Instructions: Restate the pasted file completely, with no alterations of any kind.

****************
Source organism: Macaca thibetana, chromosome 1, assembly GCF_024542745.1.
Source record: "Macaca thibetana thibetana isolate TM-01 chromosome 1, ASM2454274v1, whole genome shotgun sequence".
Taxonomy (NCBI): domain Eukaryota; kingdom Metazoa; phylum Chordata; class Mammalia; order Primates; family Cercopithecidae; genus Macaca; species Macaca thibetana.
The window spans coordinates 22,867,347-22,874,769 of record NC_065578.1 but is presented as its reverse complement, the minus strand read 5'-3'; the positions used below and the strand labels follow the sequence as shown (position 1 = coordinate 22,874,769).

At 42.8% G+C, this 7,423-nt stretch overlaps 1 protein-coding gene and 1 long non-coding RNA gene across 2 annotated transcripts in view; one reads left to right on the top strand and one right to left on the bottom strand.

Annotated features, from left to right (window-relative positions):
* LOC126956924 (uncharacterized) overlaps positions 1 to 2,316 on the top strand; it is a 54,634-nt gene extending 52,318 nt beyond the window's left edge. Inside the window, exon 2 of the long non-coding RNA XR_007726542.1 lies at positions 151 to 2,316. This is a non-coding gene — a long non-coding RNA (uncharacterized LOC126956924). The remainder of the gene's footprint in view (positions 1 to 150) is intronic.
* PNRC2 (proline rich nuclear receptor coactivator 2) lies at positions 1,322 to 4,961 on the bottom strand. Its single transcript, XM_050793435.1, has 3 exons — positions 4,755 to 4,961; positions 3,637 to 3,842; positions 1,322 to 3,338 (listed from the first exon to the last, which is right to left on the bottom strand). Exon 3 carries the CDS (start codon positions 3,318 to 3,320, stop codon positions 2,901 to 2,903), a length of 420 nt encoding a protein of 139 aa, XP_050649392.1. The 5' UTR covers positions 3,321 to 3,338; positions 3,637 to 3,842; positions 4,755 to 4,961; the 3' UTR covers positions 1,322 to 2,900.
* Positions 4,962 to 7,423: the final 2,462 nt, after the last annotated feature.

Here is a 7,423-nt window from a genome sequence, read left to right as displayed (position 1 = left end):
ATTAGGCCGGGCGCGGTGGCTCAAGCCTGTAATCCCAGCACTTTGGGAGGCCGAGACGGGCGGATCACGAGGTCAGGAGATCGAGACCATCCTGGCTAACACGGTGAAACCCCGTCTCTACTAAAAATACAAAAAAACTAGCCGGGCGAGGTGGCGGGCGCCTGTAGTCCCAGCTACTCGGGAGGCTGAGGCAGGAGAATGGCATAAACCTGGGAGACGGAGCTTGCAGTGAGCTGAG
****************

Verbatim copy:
Source organism: Macaca thibetana, chromosome 1, assembly GCF_024542745.1.
Source record: "Macaca thibetana thibetana isolate TM-01 chromosome 1, ASM2454274v1, whole genome shotgun sequence".
Taxonomy (NCBI): domain Eukaryota; kingdom Metazoa; phylum Chordata; class Mammalia; order Primates; family Cercopithecidae; genus Macaca; species Macaca thibetana.
The window spans coordinates 22,867,347-22,874,769 of record NC_065578.1 but is presented as its reverse complement, the minus strand read 5'-3'; the positions used below and the strand labels follow the sequence as shown (position 1 = coordinate 22,874,769).

At 42.8% G+C, this 7,423-nt stretch overlaps 1 protein-coding gene and 1 long non-coding RNA gene across 2 annotated transcripts in view; one reads left to right on the top strand and one right to left on the bottom strand.

Annotated features, from left to right (window-relative positions):
* LOC126956924 (uncharacterized) overlaps positions 1 to 2,316 on the top strand; it is a 54,634-nt gene extending 52,318 nt beyond the window's left edge. Inside the window, exon 2 of the long non-coding RNA XR_007726542.1 lies at positions 151 to 2,316. This is a non-coding gene — a long non-coding RNA (uncharacterized LOC126956924). The remainder of the gene's footprint in view (positions 1 to 150) is intronic.
* PNRC2 (proline rich nuclear receptor coactivator 2) lies at positions 1,322 to 4,961 on the bottom strand. Its single transcript, XM_050793435.1, has 3 exons — positions 4,755 to 4,961; positions 3,637 to 3,842; positions 1,322 to 3,338 (listed from the first exon to the last, which is right to left on the bottom strand). Exon 3 carries the CDS (start codon positions 3,318 to 3,320, stop codon positions 2,901 to 2,903), a length of 420 nt encoding a protein of 139 aa, XP_050649392.1. The 5' UTR covers positions 3,321 to 3,338; positions 3,637 to 3,842; positions 4,755 to 4,961; the 3' UTR covers positions 1,322 to 2,900.
* Positions 4,962 to 7,423: the final 2,462 nt, after the last annotated feature.

Here is a 7,423-nt window from a genome sequence, read left to right as displayed (position 1 = left end):
ATTAGGCCGGGCGCGGTGGCTCAAGCCTGTAATCCCAGCACTTTGGGAGGCCGAGACGGGCGGATCACGAGGTCAGGAGATCGAGACCATCCTGGCTAACACGGTGAAACCCCGTCTCTACTAAAAATACAAAAAAACTAGCCGGGCGAGGTGGCGGGCGCCTGTAGTCCCAGCTACTCGGGAGGCTGAGGCAGGAGAATGGCATAAACCTGGGAGACGGAGCTTGCAGTGAGCTGAG